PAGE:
Today we introduce our newest writer, Sidicious Bonesparkle, PhD. Dr. Bonesparkle currently serves as Hell’s Ambassador to the United States, and he will periodically post on issues relating to politics, religion, and culture.
I often think the only thing sillier than the average American is the person he elects to represent him.In John 18:36 Jesus Christ says to Pontius Pilate that “My kingdom is not of this world: if my kingdom were of this world, then would my servants fight, that I should not be delivered to the Jews: but now is my kingdom not from hence.” And in Matthew 22:21, he says “Render therefore unto Caesar the things which are Caesar’s; and unto God the things that are God’s.”As you might expect, I’ve read the Bible, and have often wondered at those who have difficulty grasping its stance on the material world’s relation to the celestial. This world is uniformly portrayed as a den of iniquity (a contention I take some pride in), the domain of Satan, the Prince of the Power of the Air. Whatever else you might believe, the Christian book is quite clear on one key point: when push comes to shove, this life is little more than a testing ground to see who’s “worthy” of the Kingdom of Heaven. The things of this world are mundane, corrupt, second-rate, etc.
For those who haven’t read the Bible in all its (often entertaining) translations and interpretations, the Bible Gateway now affords access to versions you’ve likely never heard of before. If you read them all thoroughly I believe you’ll discover something noteworthy: in no version of the Bible, from King James to New Life to Contemporary English, do either of the above passages include Jesus following up his pronouncements with a *wink wink*.
On the contrary. I first met Jesus he was still a young man, and even then I was struck by his oppressive seriousness. Trust me when I say that he’s not given to irony, satire, or any other form of rhetorical misdirection. He doesn’t wink, he has not a sarcastic bone in his body, and unless he makes it painfully obvious up front that THIS IS A PARABLE, he’s speaking literally. Given the kinds of people who followed him around he had little choice. His was not the Kingdom of Nuance, if you take my meaning. (I don’t mean to paint him as a complete “buzzkill,” to use a colorful term favored by some of my younger colleagues. He’s a nice guy. Smart, engaging, thoughtful to a fault. When you encounter that “oh hell, who invited this downer to the party” persona, that’s usually the personality of his chief biographer, Paul, imposing itself on the narrative.) So when he speaks on matters of importance, it’s safe to take him at his word.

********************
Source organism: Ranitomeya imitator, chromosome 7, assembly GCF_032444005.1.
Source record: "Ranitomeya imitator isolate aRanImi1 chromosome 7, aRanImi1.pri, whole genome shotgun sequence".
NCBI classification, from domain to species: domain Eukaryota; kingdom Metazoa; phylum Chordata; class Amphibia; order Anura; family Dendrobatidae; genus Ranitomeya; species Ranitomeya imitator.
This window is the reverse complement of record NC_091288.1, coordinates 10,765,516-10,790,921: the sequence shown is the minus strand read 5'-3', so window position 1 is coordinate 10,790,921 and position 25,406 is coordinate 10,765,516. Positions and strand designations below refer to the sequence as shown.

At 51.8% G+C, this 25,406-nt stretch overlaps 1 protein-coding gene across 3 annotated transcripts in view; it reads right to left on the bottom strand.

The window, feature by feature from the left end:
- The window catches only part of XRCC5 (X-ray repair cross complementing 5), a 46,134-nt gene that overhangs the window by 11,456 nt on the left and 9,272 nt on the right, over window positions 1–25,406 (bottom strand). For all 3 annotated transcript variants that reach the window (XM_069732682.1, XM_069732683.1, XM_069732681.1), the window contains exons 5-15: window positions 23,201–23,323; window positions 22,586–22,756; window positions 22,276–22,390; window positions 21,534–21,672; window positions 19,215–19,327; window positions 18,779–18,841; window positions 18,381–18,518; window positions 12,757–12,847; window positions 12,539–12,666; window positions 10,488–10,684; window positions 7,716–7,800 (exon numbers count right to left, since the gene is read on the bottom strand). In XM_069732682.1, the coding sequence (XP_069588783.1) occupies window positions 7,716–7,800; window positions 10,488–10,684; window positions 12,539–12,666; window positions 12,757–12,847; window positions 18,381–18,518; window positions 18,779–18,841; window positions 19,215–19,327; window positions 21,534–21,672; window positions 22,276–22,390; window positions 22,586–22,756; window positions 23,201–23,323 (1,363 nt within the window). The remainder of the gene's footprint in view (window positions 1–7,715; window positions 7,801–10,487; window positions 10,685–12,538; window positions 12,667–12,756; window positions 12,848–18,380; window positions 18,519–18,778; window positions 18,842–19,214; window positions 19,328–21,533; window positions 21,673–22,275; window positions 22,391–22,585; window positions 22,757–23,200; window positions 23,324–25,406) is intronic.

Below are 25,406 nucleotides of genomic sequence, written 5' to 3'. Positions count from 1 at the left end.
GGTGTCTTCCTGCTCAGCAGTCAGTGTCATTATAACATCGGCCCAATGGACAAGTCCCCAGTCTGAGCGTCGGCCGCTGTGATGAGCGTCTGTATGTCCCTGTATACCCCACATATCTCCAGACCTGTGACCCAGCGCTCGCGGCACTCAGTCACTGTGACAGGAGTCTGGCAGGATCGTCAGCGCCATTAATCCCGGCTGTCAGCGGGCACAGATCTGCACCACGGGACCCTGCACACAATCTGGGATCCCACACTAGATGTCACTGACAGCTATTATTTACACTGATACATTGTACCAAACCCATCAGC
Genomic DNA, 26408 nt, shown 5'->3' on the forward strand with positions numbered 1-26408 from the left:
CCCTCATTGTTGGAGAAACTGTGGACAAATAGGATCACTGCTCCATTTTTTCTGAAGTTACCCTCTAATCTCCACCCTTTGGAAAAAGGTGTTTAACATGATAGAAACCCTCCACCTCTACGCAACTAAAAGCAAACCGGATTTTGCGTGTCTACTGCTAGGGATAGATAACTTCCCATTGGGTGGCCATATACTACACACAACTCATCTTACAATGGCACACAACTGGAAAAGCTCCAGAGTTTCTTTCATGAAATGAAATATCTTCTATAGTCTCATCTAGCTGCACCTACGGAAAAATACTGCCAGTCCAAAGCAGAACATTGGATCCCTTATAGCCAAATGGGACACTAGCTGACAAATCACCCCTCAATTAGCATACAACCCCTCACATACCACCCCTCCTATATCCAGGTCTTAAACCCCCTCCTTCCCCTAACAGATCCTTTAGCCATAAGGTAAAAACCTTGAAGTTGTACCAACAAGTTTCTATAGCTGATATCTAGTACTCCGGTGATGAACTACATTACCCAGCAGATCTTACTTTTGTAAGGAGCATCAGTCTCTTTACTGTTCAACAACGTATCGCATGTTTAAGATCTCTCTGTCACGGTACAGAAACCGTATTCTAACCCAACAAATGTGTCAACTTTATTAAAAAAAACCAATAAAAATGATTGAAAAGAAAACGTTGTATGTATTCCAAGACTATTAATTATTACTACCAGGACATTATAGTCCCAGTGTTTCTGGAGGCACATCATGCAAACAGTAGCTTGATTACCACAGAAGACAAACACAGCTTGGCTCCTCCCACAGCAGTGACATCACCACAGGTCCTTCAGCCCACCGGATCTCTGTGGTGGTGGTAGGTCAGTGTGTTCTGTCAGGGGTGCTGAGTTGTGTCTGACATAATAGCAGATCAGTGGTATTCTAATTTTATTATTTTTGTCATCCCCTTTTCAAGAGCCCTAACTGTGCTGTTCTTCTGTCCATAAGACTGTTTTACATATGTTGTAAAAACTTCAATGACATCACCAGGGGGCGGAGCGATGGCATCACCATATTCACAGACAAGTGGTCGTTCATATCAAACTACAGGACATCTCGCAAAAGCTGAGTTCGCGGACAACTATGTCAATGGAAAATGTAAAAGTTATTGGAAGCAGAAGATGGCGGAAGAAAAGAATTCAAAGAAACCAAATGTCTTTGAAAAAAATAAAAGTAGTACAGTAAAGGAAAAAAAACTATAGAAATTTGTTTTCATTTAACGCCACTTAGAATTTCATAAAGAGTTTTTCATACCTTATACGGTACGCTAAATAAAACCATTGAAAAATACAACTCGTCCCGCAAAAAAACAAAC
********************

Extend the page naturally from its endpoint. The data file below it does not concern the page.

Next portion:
On this point, he was unambiguous: Jesus Christ, like the framers of the US Constitution, was a believer in the separation of church and state. Jesus and Jefferson held this view for different reasons, of course. Jesus saw mucking around in politics as the sort of activity that was properly beneath the dignity of the truly righteous man. Every moment spent tending to the petty affairs of this world was a moment lost to the only meaningful pursuit available: preparing the soul for the next life. Jefferson, on the other hand, saw religion as inherently corrosive to the conduct of government. His only flaw was that he made too many assumptions about the capacity of the average citizen to grasp the obvious. He could have used a measure more of Jesus’ painful literal-mindedness at times.
Imagine my amusement, then, when I see legions of American politicians gleefully corrupting both their religion and their government with their insistence on making the latter serve the former. Some wonderful examples can be found in this video clip profiling the Rev. John Hagee, my colleague in our Armageddon Ministry.
I have always wanted to ask one of these politicians a question. Have a look at the oath taken by all US Senators:
I do solemnly swear (or affirm) that I will support and defend the Constitution of the United States against all enemies, foreign and domestic; that I will bear true faith and allegiance to the same; that I take this obligation freely, without any mental reservation or purpose of evasion; and that I will well and faithfully discharge the duties of the office on which I am about to enter: So help me God.
In taking this oath, nearly all electees swear to their God that they will serve the Constitution. Not the church. Not Jesus. Jesus didn’t wink when he talked about his devotion to his heavenly kingdom, but apparently gentlemen like Sen. John McCain have one hand on the Bible and the fingers of their other hand crossed behind their back.
Do they believe that God won’t care when they swear, on his name, to do something they have no intention of doing? Do they think they creator of the universe (as they see it, anyway) needs to resort to chicanery to outwit a handful of mortal politicians who are members of a party they suppose God doesn’t like?
How stupid, weak, and duplicitous do they imagine their supreme ruler to be? Not that I’m complaining, mind you….
Perhaps these are bad questions, because they assume a degree of awareness on the part of these officials that doesn’t exist. (If I sound contemptuous, forgive me, but check my credentials. It’s what I do.) Still, it’s hard not to be impressed by the level of energy these “men of God” devote to serving causes that are beneath the contempt of he whom they profess to worship.
If I were a god and my worshipers gave me the amount of credit American politicians are giving their god, rest assured that there would be some smiting in the works.